Global Warming

As I bounded out of the front door today to begin my ride, I glanced to my right.  The bush next to the front steps was in full bloom.  I couldn’t believe it—that’s an azalea bush.  They don’t usually bloom here until mid to late April, and then on into mid-May, depending on the variety.  This is March 29.  I went back inside to tell Jane.  “Yeah, I know,” she said nonchalantly.  No big news to her.  Of course she had spent yesterday outside, sprucing up the place in anticipation of houseguests who will be arriving ahead of Matt’s wedding tomorrow.  “O brave new world!” . . . “’Tis new to thee.”

Pumped up the tires to the right pressure, got on the bike, rolled out the driveway, hit the Academy Street downhill.  The first thing I noticed was the yellow dust haze on the black center of my tires, between the blue sidewalls.  Tree pollen.  First time this year.  More of it lay ahead, wherever there were early-blooming maples and even oaks.  If I were a Virginia farmer I would be thinking about planting corn, which traditionally goes in the ground when the new oak leaves are the size of a squirrel’s ear.  We have even more new oak leaves than squirrels right now.  It is March 29.  The statistical date of last frost here is April 24.  But I am guessing that we have seen our last frost of the winter as of today.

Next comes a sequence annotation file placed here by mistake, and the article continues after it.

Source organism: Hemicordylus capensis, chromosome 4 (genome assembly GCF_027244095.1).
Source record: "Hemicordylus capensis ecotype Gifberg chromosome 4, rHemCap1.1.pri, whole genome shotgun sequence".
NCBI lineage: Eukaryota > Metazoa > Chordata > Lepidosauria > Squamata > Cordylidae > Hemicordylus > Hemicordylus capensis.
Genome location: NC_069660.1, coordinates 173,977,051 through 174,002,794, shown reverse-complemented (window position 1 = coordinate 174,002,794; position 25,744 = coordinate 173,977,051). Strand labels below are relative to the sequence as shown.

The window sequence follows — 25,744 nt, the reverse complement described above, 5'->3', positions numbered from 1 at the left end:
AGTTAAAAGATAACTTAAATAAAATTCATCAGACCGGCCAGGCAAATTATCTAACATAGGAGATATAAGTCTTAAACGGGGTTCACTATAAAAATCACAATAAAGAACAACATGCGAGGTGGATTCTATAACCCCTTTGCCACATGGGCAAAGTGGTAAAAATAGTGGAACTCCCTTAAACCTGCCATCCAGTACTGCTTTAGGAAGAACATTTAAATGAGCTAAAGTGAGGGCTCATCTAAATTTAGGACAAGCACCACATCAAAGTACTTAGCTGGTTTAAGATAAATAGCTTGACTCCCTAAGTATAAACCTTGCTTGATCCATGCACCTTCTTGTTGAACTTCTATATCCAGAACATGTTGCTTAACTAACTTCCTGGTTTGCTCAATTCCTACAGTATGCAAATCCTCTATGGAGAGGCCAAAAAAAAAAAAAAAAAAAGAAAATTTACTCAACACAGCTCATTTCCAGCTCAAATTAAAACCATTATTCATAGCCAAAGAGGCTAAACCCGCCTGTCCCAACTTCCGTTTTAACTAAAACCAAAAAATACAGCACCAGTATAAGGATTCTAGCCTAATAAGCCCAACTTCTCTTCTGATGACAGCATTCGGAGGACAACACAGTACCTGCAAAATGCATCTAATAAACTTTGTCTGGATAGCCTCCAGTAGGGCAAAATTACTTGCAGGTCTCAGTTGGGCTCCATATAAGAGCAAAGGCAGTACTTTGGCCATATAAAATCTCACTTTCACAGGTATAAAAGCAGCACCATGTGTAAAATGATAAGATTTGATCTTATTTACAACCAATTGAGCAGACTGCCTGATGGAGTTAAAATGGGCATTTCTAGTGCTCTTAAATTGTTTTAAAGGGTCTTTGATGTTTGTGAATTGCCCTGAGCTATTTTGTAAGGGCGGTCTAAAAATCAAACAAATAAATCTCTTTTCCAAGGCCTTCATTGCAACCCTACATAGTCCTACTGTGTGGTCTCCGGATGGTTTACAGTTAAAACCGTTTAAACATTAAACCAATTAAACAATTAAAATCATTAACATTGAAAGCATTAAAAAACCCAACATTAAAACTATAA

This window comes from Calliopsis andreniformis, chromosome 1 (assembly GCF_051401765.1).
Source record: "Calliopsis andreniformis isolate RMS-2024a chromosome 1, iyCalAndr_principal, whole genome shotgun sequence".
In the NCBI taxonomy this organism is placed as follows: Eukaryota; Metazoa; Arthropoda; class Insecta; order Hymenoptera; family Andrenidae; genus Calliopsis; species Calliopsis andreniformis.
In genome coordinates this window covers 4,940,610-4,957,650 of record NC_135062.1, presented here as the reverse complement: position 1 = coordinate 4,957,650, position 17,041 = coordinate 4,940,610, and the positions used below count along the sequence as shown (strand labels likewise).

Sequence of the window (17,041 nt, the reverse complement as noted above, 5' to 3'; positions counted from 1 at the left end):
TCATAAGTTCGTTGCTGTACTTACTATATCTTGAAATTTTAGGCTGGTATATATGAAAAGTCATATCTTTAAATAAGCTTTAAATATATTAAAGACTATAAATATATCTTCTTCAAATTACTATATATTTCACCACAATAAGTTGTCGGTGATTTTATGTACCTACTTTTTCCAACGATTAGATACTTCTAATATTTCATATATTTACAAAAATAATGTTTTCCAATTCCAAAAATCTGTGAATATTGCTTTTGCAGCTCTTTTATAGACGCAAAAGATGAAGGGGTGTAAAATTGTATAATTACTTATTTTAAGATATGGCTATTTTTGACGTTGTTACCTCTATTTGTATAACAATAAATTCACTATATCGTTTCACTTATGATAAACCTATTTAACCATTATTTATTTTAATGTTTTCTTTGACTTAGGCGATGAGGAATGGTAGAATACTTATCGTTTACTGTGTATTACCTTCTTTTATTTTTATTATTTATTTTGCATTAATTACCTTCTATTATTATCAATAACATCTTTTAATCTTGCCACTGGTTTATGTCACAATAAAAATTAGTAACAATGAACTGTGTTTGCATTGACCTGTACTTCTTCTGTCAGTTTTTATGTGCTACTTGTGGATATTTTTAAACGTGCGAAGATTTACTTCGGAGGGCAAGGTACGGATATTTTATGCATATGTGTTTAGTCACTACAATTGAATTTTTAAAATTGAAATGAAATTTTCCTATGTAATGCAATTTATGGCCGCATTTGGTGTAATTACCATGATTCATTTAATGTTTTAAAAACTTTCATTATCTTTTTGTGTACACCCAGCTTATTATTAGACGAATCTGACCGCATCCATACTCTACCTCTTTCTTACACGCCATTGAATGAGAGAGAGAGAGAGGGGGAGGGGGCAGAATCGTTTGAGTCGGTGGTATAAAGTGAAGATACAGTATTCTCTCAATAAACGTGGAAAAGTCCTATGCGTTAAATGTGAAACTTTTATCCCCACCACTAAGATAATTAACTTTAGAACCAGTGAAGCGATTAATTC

Along the trail a miracle occurs.  Ahead of me is a long jagged crack across the asphalt.  As I approach it comes alive, moves to the right, zigs where it used to zag.  I swerve to miss it, a 2-½ foot long Black Snake. It decided to come out from its winter den and warm its reptilian body in the 56° air and high, warm sun.  It is March 29.  The snake gives me great joy. Its transformation from crack to serpent is no less a miracle than the coming alive of the walking stick of the dark stranger who meets Hawthorne’s Young Goodman Brown in the woods, or the staffs of Moses and Aaron before the Pharaoh. Besides being a voracious eater of vermin, there is something assertive, mysterious, alien about a snake, something celebratory in its response to the warmth of a new spring, a new year.

But that new spring is coming so early.  Conservatives say that if it walks like a tax, quacks like a tax, and swims like a tax, then it’s a tax.  This logic may be imperfect.  But if they embrace it, they ought to be candid enough to admit that if it walks like global warming, quacks like global warming, and swims like global warming, then it’s global warming.  They’re the ones with most of the waterfront property.  They’ll find out when their beach houses are awash.

Meanwhile, I’m going to get in as much good riding as I can before the new, improved, globally warmed summer arrives.

©Arnold J. Bradford, 2012.

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